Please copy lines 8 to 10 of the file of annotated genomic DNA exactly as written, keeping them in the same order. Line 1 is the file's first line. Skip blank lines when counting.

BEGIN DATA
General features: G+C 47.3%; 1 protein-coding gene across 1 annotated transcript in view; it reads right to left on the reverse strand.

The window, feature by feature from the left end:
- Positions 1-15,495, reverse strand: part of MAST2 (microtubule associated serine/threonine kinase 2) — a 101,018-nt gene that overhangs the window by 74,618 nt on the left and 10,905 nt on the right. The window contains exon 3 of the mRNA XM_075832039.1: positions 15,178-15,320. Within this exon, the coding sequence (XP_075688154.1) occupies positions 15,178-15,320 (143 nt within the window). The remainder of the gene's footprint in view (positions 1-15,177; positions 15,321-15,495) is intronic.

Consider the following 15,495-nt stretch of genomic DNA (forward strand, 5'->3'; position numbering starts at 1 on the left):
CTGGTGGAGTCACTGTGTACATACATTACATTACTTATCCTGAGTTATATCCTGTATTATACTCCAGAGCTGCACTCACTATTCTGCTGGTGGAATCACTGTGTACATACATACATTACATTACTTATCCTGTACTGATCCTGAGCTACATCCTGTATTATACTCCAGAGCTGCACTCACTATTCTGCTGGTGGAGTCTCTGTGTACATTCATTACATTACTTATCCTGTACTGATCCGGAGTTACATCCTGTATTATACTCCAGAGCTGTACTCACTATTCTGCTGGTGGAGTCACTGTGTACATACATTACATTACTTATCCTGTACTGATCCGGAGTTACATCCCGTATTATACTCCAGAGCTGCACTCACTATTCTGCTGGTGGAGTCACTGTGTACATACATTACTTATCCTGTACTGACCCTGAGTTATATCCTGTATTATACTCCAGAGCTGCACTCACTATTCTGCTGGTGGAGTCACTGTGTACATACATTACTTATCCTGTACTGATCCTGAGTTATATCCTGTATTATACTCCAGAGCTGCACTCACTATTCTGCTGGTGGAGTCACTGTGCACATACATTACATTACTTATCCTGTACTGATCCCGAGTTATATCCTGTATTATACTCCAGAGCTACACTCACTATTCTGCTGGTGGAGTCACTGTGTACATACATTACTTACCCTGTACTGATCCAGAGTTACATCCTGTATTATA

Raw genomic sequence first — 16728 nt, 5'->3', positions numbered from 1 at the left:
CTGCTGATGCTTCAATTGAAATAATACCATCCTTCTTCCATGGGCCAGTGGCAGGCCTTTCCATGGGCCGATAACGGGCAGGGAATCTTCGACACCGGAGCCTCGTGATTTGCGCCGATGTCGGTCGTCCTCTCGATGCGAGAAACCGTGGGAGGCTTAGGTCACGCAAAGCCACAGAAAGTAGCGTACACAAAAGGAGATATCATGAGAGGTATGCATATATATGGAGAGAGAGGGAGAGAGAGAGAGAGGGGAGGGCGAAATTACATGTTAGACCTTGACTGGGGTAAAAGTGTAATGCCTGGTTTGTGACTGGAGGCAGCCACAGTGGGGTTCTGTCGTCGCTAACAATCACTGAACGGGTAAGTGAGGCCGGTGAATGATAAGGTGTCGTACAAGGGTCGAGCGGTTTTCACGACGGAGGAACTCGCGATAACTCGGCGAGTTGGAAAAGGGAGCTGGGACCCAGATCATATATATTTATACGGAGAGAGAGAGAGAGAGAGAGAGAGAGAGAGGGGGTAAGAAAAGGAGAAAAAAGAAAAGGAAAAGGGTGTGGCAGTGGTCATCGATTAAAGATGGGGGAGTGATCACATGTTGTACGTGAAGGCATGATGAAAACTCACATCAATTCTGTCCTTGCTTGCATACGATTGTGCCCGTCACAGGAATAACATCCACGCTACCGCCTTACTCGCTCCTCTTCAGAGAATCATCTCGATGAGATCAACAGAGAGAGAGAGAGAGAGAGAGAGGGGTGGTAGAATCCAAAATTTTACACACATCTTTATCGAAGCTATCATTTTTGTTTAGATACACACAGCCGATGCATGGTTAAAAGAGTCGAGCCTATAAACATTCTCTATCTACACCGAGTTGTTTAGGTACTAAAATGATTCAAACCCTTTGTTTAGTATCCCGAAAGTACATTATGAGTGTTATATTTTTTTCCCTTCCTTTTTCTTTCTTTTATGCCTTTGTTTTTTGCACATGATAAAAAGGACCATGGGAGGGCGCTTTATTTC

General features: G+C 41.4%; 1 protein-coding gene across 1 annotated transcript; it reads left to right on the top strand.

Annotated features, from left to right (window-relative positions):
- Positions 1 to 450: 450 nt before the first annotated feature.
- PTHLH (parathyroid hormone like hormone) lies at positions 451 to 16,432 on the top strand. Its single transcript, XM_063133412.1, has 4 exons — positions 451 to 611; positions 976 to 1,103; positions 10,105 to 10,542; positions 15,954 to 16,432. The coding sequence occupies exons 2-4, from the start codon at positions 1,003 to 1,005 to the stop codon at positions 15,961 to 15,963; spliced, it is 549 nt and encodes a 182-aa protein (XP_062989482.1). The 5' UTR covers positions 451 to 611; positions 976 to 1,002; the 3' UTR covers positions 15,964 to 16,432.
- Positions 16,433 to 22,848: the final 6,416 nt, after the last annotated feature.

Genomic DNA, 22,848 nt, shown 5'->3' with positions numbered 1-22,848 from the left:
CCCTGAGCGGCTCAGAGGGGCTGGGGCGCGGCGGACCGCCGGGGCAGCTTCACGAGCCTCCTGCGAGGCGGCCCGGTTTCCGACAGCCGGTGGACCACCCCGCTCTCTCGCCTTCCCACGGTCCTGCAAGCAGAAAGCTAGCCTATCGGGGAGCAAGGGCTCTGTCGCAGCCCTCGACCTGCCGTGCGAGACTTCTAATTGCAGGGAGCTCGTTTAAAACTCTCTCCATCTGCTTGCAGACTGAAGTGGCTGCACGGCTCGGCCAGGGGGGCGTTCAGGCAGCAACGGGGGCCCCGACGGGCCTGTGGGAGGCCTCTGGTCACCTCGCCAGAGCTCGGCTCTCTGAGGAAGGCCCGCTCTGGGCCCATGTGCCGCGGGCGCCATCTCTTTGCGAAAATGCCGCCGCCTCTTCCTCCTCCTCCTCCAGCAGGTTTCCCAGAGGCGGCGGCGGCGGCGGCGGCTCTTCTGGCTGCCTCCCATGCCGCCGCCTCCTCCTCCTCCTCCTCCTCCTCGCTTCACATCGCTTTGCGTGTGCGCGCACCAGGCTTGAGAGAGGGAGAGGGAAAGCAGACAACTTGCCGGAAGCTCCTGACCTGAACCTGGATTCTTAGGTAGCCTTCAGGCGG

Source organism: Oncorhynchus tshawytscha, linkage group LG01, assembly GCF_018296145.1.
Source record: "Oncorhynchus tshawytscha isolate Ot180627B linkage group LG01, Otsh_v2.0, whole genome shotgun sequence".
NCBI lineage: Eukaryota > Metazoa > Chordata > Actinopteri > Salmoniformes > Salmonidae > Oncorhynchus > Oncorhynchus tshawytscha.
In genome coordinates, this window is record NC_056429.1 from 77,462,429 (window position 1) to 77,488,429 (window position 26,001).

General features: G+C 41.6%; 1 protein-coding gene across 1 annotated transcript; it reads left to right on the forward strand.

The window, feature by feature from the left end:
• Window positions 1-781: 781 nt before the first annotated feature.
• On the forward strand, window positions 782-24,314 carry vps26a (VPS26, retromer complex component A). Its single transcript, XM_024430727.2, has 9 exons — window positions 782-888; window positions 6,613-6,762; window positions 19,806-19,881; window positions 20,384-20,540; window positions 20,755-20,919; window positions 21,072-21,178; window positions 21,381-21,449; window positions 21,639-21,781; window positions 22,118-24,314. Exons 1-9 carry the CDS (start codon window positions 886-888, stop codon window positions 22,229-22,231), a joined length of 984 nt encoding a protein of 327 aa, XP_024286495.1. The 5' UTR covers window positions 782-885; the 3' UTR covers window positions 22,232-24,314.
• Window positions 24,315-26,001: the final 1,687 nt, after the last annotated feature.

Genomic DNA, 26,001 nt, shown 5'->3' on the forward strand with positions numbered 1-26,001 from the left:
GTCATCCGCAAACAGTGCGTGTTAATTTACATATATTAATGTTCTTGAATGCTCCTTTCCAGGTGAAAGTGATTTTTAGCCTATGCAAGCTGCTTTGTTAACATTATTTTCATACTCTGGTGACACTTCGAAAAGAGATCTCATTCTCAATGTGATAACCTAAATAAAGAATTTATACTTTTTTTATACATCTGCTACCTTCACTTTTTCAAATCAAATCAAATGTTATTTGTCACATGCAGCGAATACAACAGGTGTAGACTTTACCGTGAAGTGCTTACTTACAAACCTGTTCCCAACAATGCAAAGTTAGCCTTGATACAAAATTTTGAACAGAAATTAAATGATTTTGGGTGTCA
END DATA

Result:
General features: G+C 41.4%; 1 protein-coding gene across 1 annotated transcript; it reads left to right on the top strand.

Annotated features, from left to right (window-relative positions):
- Positions 1 to 450: 450 nt before the first annotated feature.